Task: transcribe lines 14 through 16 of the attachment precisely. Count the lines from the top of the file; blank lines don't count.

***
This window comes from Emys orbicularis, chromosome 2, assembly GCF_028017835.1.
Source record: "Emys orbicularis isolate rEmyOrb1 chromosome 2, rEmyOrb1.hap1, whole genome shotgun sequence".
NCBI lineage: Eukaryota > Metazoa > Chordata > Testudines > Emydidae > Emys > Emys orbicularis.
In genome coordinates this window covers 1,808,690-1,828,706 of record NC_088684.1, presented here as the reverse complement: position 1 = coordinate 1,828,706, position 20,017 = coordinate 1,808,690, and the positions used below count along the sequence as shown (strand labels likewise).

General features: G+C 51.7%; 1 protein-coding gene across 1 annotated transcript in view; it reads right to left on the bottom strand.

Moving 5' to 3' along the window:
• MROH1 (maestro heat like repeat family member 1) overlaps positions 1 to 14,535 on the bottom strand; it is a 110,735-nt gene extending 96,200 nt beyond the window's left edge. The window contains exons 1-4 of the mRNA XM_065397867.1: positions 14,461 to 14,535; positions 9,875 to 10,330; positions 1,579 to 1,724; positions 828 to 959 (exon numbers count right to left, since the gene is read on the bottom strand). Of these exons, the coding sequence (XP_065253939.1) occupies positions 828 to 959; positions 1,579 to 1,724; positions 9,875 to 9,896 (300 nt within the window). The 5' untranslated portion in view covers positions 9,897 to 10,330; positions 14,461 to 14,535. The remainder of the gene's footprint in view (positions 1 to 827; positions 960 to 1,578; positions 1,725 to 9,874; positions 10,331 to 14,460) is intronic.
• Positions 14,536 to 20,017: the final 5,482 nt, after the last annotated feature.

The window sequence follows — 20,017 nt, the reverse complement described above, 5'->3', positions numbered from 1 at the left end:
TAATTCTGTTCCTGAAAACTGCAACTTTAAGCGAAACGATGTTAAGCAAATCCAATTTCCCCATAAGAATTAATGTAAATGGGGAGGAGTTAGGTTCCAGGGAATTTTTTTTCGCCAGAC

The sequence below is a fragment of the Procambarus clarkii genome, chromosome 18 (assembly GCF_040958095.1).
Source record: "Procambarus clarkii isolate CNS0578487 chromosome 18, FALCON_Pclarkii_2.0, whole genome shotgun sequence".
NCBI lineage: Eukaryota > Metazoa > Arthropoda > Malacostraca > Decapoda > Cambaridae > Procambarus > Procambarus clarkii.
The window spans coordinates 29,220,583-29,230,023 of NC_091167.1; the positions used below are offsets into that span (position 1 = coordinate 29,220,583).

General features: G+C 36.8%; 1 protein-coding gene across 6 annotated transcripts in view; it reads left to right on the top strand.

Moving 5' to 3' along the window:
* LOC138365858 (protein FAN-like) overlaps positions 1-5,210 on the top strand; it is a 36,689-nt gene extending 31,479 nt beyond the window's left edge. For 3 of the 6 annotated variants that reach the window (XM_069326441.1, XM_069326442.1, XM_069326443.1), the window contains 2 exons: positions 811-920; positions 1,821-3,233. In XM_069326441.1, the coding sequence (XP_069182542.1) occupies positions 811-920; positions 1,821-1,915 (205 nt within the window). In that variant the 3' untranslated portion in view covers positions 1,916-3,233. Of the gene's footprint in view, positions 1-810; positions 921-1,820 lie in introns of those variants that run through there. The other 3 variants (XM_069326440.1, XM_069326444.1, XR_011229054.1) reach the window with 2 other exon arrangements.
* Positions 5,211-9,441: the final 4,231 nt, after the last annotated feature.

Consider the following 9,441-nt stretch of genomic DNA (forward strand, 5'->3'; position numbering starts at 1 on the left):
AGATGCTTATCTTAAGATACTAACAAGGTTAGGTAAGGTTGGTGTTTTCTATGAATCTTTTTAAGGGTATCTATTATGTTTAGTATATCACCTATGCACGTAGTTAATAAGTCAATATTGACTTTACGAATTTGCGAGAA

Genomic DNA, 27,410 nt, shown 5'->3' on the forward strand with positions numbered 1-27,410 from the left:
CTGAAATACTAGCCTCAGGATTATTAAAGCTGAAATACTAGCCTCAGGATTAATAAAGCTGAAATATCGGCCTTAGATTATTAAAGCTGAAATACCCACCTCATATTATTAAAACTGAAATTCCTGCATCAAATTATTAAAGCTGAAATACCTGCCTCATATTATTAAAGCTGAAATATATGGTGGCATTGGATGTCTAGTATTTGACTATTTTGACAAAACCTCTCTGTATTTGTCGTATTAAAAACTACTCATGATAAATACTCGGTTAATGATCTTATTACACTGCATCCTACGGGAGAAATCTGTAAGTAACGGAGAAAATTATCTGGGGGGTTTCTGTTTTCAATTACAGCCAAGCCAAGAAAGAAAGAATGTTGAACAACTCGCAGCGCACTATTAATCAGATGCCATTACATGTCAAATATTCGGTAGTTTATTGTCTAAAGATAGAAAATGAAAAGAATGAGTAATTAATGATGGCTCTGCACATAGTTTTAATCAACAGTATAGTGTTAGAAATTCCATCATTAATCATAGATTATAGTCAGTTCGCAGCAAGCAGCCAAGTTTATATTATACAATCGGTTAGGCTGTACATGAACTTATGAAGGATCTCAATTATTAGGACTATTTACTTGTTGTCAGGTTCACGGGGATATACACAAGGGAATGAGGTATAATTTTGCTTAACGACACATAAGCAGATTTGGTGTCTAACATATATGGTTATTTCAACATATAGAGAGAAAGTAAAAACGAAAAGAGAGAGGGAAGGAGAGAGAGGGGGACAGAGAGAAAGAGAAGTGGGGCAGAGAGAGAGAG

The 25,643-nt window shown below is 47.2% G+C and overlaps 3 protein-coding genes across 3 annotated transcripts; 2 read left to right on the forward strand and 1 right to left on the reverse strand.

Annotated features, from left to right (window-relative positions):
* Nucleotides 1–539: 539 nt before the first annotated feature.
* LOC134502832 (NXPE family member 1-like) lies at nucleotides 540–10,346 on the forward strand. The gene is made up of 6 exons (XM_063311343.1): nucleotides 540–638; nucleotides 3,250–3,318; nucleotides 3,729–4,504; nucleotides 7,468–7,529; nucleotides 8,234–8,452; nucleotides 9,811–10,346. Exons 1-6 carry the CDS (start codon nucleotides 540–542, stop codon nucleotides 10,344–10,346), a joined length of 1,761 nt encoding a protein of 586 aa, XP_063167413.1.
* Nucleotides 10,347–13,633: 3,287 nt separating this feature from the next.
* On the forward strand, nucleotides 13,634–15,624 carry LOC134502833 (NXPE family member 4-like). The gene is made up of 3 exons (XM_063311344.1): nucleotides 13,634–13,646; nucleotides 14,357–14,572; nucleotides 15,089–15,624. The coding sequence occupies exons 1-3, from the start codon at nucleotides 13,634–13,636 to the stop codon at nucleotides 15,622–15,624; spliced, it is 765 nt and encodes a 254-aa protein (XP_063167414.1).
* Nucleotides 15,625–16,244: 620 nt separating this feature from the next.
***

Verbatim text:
The window spans coordinates 29,220,583-29,230,023 of NC_091167.1; the positions used below are offsets into that span (position 1 = coordinate 29,220,583).

General features: G+C 36.8%; 1 protein-coding gene across 6 annotated transcripts in view; it reads left to right on the top strand.

Moving 5' to 3' along the window: